The guest editorial is by the owner of a private college. He thinks the province should make free tuition available to students In what he calls private colleges. The column is more than a little glib about this, and it seems to deliberately avoid precise numbers.  As well, the only source he names is The Atlantic Institute of Market Studies. And a couple of his 'statistics' make no sense at all. In fact, if true, then they defeat much of his argument. This isn't a column. This is an ill-informed and self-serving rant.

Alec Bruce also writes about the new, free tuition policy. He likes it, but has concerns it may get bogged down in administration. That's a reasonable fear. And there's a bigger problem.

Universities have to start thinking seriously about what their role is as educational institutions. So far, they haven't. And I have never seen the slightest desire on their part to do so. Educationally, the universities are relics of the dark ages.

Oh, Mr. Bruce... The compliment for a well-written line is "Hear. Hear." not  "Here. Here." The latter is for bars - you know - where people who drink go.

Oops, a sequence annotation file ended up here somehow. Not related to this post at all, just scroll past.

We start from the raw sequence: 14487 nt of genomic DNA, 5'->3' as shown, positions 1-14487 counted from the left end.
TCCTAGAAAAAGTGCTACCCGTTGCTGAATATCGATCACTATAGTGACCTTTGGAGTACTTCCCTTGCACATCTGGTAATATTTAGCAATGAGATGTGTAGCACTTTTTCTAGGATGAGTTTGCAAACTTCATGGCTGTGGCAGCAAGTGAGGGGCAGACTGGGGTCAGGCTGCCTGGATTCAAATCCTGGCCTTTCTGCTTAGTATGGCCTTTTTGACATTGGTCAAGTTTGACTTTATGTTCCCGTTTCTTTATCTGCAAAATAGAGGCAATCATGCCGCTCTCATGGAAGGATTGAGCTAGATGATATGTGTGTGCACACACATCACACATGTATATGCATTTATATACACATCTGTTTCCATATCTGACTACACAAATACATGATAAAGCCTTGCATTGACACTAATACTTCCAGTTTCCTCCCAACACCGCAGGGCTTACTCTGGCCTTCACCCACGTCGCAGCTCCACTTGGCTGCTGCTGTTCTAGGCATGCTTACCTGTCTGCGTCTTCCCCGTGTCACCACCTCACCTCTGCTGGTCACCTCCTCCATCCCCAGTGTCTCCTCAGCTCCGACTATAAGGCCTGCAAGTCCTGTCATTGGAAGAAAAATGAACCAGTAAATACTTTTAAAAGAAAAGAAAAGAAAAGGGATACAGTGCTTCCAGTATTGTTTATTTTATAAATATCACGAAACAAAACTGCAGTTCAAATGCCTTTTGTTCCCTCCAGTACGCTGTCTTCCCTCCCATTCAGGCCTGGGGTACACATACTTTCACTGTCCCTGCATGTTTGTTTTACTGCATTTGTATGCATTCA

The Canada and World  section is it's usual, vapid stuff. A story on the last page is about how Fidel Castro gave a public speech to say that he will soon die. It's from American Associated Press, and a good example of how our news media use 'news' to spread propaganda.

Half of the story, at least, has nothing to do with the speech. It's about the failure of Castro to bring more wealth to Cuba. There is no mention of the U.S. embargos on Cuban trade, embargos that have caused the poverty. There is no mention of the wretchedness of Cuba life before Castro, when it was controlled by a U.S. imposed dictator who ruled by terror. And no mention of the American capitalism that created that situation. Nor is there any mention of the enormous strides in education made by Castro with free tution for all from K to university. Nor does it mention a medical care system available to everyone, and far more efficient than the private system of the U.S.

This isn't news of any sort. This is pure propaganda.